Huff Post: A Three-Step Strategy for Reverse Mortgages

Reverse mortgages may be more appealing to seniors now that the Home Equity Conversion Mortgage (HECM) program has made a number of changes to the product. But there are still many senior homeowners who are scared of making a mistake with their home equity or being taken advantage of by unethical loan providers, according to a recent article published by The Huffington Post.

To combat these fears, homeowners should embrace a three-step strategy to determine if a reverse mortgage is right for them, explains Jack Guttentag, professor of Finance Emeritus at the Wharton School of the University of Pennsylvania, in the article.

Step one, he writes, is for homeowners to identify their financial needs that could possibly be met by a HECM. Depending on which group a senior homeowner may fall into will determine how a reverse mortgage may be the most useful for their specific situation.

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“I have found that they [seniors] fall into five groups that have different financial objective,” he says in the article. “Each of these groups requires different information to make a good decision.”

Step two is to determine whether the amounts you can draw with a HECM immediately or in the future justify the decline in home equity, while the third step for the homeowner is to narrow the selection by comparing different lenders.

“The important points are, first, that no matter what financial category a senior falls into, a decision to take a HECM reverse mortgage or not should be data-based and include information about what is likely to happen in the future,” Guttentag says in the article.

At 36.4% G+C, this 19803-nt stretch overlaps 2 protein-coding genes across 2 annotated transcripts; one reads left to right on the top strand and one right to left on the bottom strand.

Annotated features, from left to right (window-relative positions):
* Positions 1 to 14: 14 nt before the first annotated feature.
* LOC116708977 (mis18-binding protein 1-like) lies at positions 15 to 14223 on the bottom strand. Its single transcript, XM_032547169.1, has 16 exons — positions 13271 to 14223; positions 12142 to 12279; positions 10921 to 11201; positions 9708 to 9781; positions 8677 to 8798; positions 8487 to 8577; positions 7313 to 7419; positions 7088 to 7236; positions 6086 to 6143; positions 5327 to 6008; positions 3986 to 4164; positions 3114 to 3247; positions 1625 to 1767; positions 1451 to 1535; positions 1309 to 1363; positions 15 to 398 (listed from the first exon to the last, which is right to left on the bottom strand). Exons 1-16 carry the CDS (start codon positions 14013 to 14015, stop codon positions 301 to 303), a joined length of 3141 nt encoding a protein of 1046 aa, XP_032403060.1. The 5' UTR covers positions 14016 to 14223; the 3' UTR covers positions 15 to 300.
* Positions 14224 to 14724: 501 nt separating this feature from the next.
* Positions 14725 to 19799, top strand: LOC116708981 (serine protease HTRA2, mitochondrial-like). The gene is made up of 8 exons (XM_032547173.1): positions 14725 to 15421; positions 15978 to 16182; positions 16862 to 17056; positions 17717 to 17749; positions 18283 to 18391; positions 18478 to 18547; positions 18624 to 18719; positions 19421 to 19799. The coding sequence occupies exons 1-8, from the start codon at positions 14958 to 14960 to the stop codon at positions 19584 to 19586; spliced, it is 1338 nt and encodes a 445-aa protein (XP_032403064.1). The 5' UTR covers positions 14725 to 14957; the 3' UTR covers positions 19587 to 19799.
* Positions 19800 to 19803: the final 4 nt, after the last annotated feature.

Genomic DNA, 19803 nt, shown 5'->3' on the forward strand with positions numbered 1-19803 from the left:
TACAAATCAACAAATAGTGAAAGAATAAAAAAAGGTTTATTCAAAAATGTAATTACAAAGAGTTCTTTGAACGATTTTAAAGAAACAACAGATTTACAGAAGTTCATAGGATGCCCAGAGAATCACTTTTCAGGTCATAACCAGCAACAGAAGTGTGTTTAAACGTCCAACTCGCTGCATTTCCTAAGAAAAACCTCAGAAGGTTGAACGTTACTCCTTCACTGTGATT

Read the full article on The Huffington Post.

Written by Alana Stramowski

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  • Jack is a great reverse mortgage advocate but he rarely provides sufficient information to determine if his options are optimal.

    For example, Jack writes: “On September 3, the monthly payment on a HECM that would have resulted in the lowest debt after 15 years was $939. At current rates, she would owe $253,000. Assuming that Jones considers this a good deal, she should proceed to Step 3 and see if there isn’t another deal that would be more advantageous. Among the possibilities is a tenure payment of $1161 that would generate a debt of $364,000 over 15 years. It is for Jones to decide whether an additional $222 a month was worth an additional $111,000 of future debt.”

    If we had total financed upfront costs and the expected interest for the lender he uses to come up with his $939 monthly tenure payout, we could assess if a 15 year payout would have provided a better cash inflow and projected balance due result.

    If Jack is right, his five group categorization of seniors by needs could go a long way to helping with the targeting of HECMs to large group needs. Unfortunately we find no evidence of this categorization other than the anecdotal statements of Jack.

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